Another way of asking the same question lets assume I were given only two of these files. How would I figure out that the third one is missing?
How can I understand if the bam files contained aligned reads or unaligned reads?
Do I need to merge these before I do any analysis like aligning, variant calling etc?
"These three lanes represent the whole exome sequence of a single patient. If I had not known that these three bam files belong to the same sequencing run, is there a way to figure out that these files are from the same study and from different lanes?"
The short answer to your first question is that there is no way instrinsic to BAM format data that allows you to be sure of deriving this information. Your rephrasing actually asks a slightly different, but related and equally important question. The answer to both is that you can only hope that the data providers followed a good scientific record-keeping regime such as MINSEQE outside of the BAM files.
BAM file headers are not sufficiently structured to represent an experimental design. The headers may contain "read group" records which, if present, must contain a "sample name". What is a valid "sample name" is not specified. If your 3 lanes are a single sample split into 3 lanes at the point of loading onto the flowcell(s), then they will probably have the same "sample name". There are also optional "library" and "description" fields that may be present in a "read group" record, which may tell you something. Also the sequencing platform (e.g. Illumina) and platform unit (e.g. lane) fields may tell you something, as might the date of sequencing.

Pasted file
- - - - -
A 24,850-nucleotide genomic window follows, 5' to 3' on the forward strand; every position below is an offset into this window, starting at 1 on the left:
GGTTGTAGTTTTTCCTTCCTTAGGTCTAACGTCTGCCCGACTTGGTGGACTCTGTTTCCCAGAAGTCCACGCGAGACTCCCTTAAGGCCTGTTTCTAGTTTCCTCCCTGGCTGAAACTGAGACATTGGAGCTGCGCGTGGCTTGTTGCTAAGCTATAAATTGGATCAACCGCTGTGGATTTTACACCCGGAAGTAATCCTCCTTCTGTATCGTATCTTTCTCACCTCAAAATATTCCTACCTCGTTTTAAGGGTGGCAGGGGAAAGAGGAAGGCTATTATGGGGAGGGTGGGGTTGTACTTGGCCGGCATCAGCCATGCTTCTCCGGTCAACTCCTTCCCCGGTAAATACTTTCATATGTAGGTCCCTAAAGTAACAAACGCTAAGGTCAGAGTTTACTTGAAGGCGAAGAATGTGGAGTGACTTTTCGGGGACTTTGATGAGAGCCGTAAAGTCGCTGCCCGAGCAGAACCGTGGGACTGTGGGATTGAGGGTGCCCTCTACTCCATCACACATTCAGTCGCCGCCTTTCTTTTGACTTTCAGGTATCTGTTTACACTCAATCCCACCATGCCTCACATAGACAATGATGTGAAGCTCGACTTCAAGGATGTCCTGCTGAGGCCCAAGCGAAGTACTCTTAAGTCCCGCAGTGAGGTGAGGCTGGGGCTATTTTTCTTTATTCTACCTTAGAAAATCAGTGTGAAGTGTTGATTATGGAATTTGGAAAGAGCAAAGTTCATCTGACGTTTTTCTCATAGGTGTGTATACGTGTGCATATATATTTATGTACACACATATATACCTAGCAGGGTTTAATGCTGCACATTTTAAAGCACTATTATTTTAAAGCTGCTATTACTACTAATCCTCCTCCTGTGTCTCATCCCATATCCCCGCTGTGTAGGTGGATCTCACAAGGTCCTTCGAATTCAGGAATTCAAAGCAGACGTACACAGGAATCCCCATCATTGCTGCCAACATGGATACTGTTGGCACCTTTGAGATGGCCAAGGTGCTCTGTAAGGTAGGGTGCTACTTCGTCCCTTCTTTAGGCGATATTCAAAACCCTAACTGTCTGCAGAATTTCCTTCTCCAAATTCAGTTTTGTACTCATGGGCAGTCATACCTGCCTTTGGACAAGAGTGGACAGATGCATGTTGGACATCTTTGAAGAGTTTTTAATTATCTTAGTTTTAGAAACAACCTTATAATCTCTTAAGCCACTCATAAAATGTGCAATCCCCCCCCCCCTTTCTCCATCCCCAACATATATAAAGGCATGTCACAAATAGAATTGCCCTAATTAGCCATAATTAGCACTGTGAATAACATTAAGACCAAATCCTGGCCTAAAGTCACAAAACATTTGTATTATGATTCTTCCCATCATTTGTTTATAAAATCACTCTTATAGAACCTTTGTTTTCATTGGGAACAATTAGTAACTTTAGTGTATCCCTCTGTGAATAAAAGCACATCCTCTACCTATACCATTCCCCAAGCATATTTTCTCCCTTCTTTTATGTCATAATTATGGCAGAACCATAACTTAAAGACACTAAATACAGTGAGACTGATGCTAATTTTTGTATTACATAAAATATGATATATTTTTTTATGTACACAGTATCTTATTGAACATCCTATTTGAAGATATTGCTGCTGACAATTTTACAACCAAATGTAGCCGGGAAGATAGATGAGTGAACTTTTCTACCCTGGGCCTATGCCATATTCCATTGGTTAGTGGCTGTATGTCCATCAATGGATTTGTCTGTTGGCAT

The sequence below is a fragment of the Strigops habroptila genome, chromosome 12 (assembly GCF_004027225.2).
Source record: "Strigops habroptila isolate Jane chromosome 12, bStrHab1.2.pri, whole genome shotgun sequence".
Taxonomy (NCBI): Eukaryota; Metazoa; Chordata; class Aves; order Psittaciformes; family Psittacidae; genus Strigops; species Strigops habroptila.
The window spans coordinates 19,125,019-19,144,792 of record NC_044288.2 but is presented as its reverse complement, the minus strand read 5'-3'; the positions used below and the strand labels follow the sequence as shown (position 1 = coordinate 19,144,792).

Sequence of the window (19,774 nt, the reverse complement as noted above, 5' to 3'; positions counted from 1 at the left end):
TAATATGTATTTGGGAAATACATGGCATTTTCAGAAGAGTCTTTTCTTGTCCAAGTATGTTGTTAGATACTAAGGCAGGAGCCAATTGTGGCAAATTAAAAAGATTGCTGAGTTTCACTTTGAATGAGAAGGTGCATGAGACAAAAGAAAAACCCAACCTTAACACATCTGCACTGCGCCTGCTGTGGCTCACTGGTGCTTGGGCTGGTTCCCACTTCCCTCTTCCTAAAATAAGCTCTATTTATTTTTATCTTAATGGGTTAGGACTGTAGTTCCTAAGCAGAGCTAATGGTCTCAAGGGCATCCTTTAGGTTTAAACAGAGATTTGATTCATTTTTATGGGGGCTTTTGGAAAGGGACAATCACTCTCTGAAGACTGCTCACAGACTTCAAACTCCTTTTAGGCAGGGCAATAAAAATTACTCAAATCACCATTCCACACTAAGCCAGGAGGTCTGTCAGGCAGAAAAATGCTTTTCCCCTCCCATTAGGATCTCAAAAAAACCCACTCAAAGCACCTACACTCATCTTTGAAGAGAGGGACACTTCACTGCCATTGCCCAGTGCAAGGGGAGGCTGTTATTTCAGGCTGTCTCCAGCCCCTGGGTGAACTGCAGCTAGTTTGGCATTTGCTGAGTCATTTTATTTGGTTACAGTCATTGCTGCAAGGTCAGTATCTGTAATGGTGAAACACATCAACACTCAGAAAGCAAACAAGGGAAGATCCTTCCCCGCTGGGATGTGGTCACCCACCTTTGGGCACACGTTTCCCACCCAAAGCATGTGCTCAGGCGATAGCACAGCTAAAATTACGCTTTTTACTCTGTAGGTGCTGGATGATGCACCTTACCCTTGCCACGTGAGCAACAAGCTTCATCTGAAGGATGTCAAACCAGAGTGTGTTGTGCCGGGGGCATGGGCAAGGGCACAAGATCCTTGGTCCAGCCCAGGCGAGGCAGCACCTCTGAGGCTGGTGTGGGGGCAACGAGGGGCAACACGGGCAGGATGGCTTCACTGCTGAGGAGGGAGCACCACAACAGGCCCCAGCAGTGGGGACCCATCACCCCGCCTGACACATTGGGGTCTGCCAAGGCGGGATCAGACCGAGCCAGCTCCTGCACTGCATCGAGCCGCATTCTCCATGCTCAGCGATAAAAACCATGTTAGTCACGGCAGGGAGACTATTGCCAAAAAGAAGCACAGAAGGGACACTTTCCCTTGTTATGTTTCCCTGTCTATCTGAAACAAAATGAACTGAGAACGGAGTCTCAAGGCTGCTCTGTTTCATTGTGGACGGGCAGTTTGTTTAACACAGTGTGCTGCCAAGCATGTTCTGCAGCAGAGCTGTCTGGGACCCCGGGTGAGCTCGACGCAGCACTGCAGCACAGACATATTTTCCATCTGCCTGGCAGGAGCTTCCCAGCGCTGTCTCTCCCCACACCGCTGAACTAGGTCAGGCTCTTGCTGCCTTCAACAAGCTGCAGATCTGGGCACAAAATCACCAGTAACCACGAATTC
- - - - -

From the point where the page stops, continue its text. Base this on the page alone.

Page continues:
Unfortunately, most BAM headers are optional and IMO their fields are too vaguely defined to be very useful. They are particularly difficult to use computationally, effectively being free text.
"How can I understand if the bam files contained aligned reads or unaligned reads?"
They may contain both. Each alignment record contains a flag field which is an integer. This is interpreted in its binary representation, with each bit having a different meaning. There is a bit to indicate that the query read is mapped and a bit to indicate that its mate is mapped (PacBio reads will cause problems!). You will need to scan the file to count the different flags.
Some sequencing centres use BAM files for all unaligned reads because they contain a superset of the data found in Fastq files.
"Do I need to merge these before I do any analysis like aligning, variant calling etc?"
Not necessarily. In fact, we often split BAM files into many parts to speed alignment by mapping them in parallel where appropriate e.g. when using BWA. Then we might merge them afterwards. It depends on the software you are using.